Saturday, November 17, 2012

#569: People on Sunday

(Robert Siodmak and Edgar G. Ulmer, 1930)

There's something hovering over People on Sunday that was entirely unintentional: the coming storm in Germany that would send a generation into darkness and forever transform the country. When the film was made in 1930, Germany had already been on the losing end of a major war, but a decade later Berlin had mostly moved on. This is not the Germany we were taught in school, the between-wars desperation of a populace that led to a weakening of moral strength that allowed Hitler to come to power. This is a middle-class Germany, a world of young working people (yuppies?) who steal away moments of leisure and do what young people do - flirt, lounge, consume popular culture. Upon release, it was a confection designed to reinforce the appeal of its audience's lifestyle - threatened by the market crash and looming Great Depression. With hindsight, it's a bit terrifying - like seeing movies set at the World Trade Center in New York.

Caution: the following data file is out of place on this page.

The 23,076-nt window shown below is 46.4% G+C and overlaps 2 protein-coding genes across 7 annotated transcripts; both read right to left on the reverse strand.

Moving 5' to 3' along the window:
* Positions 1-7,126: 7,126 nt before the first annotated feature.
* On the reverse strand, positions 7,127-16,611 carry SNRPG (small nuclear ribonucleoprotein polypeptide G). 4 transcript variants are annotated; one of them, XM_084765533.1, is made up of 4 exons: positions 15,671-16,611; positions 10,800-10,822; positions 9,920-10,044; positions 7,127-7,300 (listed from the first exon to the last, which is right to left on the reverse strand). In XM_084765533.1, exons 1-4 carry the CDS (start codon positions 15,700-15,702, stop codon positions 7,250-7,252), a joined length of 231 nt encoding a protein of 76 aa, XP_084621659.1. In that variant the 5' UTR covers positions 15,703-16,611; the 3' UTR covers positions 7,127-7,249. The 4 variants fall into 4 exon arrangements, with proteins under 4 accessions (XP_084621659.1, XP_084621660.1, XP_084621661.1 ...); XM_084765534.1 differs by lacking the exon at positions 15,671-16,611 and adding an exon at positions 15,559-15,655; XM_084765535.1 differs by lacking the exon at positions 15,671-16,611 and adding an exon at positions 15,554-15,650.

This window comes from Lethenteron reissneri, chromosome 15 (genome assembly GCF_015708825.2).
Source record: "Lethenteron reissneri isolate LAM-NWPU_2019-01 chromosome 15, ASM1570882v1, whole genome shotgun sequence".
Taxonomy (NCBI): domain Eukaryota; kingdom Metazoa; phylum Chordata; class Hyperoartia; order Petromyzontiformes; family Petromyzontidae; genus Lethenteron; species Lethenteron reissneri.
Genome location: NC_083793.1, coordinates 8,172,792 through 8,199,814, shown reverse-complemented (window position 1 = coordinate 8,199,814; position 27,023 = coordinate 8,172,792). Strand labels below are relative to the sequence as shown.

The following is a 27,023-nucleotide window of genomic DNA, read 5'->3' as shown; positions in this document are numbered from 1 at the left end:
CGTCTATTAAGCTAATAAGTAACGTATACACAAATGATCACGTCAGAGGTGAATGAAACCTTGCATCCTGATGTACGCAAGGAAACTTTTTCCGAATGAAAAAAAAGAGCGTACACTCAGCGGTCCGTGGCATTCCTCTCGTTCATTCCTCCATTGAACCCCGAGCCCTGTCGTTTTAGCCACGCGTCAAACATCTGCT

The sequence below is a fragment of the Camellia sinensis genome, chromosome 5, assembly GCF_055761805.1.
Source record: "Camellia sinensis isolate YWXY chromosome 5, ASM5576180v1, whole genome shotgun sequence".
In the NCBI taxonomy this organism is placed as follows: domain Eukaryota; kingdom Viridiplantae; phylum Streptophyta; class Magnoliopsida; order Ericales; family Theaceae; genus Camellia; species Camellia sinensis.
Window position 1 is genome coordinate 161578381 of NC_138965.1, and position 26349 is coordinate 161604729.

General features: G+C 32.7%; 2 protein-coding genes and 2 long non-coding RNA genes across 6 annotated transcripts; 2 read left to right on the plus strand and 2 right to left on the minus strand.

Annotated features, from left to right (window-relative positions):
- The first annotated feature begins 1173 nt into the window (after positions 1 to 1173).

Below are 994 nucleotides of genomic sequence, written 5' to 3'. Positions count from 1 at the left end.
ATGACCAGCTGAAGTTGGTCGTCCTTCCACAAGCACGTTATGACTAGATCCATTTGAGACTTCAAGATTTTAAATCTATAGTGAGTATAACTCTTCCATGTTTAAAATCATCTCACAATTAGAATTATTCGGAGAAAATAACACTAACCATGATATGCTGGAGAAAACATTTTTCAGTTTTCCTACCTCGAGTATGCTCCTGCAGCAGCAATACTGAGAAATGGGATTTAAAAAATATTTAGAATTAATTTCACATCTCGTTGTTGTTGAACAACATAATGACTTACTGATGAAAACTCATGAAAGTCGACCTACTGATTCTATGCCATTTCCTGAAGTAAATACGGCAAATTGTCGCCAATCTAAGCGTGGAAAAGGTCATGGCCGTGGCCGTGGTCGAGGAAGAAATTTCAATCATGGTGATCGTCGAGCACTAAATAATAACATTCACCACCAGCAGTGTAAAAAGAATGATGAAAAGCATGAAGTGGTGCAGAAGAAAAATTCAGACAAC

The movie itself is perhaps more interesting as a social document than a piece of entertainment. The story couldn't be simpler, and it's augmented by documentary footage of people going about their business in Berlin, 1930, which is just as if not more interesting than the tale of four youngsters out in the country. Probably most famous for the talent associated with it (along with the two directors, the film was co-written by Billy Wilder with camerawork by future director Fred Zinnemann), the movie is a unique look at a moment in history with a few clever plot threads. But it doesn't amount to much more than a snapshot of a very unique moment in history.

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